Scottish Book Festivals are returning to their “old” live format after being reduced due to the Covid pandemic last year.
The Borders Book Festival plans to return to its traditional date and venue for the first time in three years.
Organizers hope to return to Harmony Garden in Melrose from June 16-19 and hope to recapture “pre-pandemic bliss”.
Last year the event took place at Abbotsford House in November after being canceled the previous year.
The Wigtown Book Festival will also return in September and is said to bring in over £4m to the economy.
Research that included high-profile events such as the Bloody Scotland detective writing festival in Stirling, the Edinburgh International Book Festival, Aye Write in Glasgow revealed that major Scottish literary events attracted an overall audience of more of 780,000 people when they were last held in full in 2019.
They were worth more than £11.3million for the economy.
In 2020, total audience fell to 344,000, with 91% online or digital, as festivals worked to find new ways to reach audiences, or were forced to cancel.
But festivals are now looking to take advantage of the easing of Covid restrictions.
Alistair Moffat, director of the Borders Book Festival, said they hoped to be able to return to “relative pre-pandemic bliss” this summer.
The full schedule of over 100 events will be announced next month but some names have already been confirmed.
Joanna Lumley, Andrew Marr, Julian Clary, Val McDermid and James Naughtie will all be part of the proceedings.
A special show with Scottish impressionists Rory Bremner, Ronni Ancona and Lewis MacLeod is also planned.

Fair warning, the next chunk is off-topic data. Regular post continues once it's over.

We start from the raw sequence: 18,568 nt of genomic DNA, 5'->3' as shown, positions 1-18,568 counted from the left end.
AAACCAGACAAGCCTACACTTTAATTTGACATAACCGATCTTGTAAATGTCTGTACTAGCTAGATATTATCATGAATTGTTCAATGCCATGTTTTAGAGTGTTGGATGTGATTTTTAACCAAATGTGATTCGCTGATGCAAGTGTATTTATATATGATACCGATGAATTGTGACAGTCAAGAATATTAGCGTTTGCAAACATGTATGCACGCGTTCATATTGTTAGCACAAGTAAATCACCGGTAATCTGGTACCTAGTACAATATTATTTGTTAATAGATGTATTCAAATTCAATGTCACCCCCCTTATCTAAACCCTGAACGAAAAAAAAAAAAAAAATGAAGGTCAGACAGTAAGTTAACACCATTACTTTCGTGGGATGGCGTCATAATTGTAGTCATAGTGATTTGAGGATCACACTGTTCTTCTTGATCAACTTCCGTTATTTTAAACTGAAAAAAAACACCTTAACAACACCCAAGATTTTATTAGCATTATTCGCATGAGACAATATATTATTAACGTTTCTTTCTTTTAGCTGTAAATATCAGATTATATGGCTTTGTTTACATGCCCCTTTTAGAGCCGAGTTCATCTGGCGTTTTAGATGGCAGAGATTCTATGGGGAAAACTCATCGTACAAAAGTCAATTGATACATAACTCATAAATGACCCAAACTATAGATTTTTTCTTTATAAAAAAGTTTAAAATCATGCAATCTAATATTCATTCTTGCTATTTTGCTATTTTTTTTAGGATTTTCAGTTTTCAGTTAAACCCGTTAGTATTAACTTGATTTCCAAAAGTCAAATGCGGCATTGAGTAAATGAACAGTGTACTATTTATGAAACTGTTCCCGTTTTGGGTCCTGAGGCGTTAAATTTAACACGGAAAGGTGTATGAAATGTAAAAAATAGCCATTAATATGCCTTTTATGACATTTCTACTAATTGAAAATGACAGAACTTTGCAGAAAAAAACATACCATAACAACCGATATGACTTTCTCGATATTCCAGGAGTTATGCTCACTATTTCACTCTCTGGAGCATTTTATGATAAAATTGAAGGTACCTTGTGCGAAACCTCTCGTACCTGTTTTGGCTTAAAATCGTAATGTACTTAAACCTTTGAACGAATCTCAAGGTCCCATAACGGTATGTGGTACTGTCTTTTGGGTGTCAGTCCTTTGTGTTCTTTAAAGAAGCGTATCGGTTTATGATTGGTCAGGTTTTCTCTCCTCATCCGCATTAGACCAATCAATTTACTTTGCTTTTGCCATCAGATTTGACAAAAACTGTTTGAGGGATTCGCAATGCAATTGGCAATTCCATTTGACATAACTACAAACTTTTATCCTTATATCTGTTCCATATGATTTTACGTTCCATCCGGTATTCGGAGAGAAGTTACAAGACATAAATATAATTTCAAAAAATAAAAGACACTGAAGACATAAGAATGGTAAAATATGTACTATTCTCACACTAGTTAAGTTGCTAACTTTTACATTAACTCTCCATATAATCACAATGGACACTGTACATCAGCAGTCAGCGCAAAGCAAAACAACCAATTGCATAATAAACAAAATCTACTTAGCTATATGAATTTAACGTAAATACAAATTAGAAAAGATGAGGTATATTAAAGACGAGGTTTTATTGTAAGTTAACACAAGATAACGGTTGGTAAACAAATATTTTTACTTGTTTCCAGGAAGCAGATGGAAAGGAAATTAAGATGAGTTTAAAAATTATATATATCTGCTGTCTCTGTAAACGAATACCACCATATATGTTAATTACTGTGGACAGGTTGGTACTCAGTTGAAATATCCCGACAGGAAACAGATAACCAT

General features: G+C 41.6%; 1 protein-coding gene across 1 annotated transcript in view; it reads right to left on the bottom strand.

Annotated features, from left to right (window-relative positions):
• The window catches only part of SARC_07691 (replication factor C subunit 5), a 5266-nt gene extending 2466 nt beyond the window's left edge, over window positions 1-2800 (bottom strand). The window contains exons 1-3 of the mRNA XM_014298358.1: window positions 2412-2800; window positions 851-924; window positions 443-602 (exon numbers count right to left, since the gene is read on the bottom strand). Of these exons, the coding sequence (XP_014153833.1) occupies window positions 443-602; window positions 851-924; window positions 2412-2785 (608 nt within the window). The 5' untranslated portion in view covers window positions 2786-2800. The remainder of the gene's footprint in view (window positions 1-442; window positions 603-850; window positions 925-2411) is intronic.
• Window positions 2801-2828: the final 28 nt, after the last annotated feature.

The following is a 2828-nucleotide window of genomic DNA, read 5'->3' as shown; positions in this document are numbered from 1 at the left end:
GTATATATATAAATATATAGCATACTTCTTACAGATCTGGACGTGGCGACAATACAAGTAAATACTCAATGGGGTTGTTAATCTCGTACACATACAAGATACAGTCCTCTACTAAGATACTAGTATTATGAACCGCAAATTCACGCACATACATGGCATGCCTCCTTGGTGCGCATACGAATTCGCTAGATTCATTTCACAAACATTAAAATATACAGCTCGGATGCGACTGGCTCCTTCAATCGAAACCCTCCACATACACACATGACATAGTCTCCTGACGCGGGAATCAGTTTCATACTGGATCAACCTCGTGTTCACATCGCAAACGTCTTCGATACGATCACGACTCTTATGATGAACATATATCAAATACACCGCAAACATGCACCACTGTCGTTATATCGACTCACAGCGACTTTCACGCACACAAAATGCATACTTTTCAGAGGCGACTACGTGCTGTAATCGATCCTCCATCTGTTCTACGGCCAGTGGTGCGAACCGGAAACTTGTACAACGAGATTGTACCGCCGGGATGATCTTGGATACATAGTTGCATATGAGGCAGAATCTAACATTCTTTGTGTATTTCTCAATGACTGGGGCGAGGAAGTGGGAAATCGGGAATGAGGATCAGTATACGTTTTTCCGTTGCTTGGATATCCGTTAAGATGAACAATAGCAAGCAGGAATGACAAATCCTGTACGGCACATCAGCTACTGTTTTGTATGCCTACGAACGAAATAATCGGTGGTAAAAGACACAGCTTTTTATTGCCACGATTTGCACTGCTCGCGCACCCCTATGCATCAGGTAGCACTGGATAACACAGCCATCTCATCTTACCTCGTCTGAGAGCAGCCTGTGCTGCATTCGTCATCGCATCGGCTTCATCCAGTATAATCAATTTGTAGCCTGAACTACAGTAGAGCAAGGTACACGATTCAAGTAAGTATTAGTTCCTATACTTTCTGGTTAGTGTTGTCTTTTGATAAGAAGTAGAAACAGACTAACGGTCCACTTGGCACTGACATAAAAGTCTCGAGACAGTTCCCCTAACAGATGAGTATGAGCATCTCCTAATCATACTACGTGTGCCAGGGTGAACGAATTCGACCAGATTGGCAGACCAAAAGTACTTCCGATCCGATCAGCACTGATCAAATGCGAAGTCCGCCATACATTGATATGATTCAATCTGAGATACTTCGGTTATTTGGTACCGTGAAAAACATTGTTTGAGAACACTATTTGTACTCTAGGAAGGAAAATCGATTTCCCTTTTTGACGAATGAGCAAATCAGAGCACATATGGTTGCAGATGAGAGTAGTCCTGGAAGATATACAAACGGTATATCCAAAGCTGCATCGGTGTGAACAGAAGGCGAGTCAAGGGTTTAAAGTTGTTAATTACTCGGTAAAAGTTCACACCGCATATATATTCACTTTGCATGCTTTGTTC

Mr Moffat said: “We couldn’t be more excited about our return to Harmony Garden this summer.
“There is no doubt that Abbotsford made a fabulous venue last November and was particularly well suited to the 250th anniversary year of Sir Walter Scott’s birth, but our hearts rest in Harmony Garden.
“Coming back there more than two years since the pandemic interrupted life as we knew it is a poignant cause for reflection and celebration.”
Along with dozens of events, the winner of this year’s Walter Scott Prize for Historical Fiction will also be announced at the festival.
Last year’s winner of the prestigious £25,000 prize was Hilary Mantel for The Mirror and the Light.
Candidates on the long list include Colm Toíbín, Nadifa Mohamed, Sebastian Faulks, Sarah Winman, Andrew Greig and Stacey Halls.
“This year, while all relevant Covid-19 measures will still be in place to ensure the safety and peace of mind of festival-goers, we hope to be able to return to relative pre-pandemic bliss, spending long, light days in a beautiful setting, surrounding itself with inspiring debates and exchange of ideas to fuel the mind and soul and enjoy, once again, the delights of the Food and Drink Village to fuel (equally important) the body said Mr. Moffat.
And this year, the event aims to proclaim the power of strong storytelling as part of the Year of Storytelling 2022.
The initiative will highlight, celebrate and promote the wealth of stories inspired, written or created in Scotland.
From literary icons to local tales, Year of Stories encourages locals and visitors to experience a diversity of voices, participate in events, and explore the places, people, and cultures connected to all forms of our stories, past and present.
In 2019 there were over 2,500 events featuring 2,800 authors organized across the country by festivals as far afield as St Andrews, Nairn, Mallaig and the islands of Islay and Skye over the course of 12 months.
Over 450 permanent and part-time jobs were created by Scottish Book Festivals in 2019.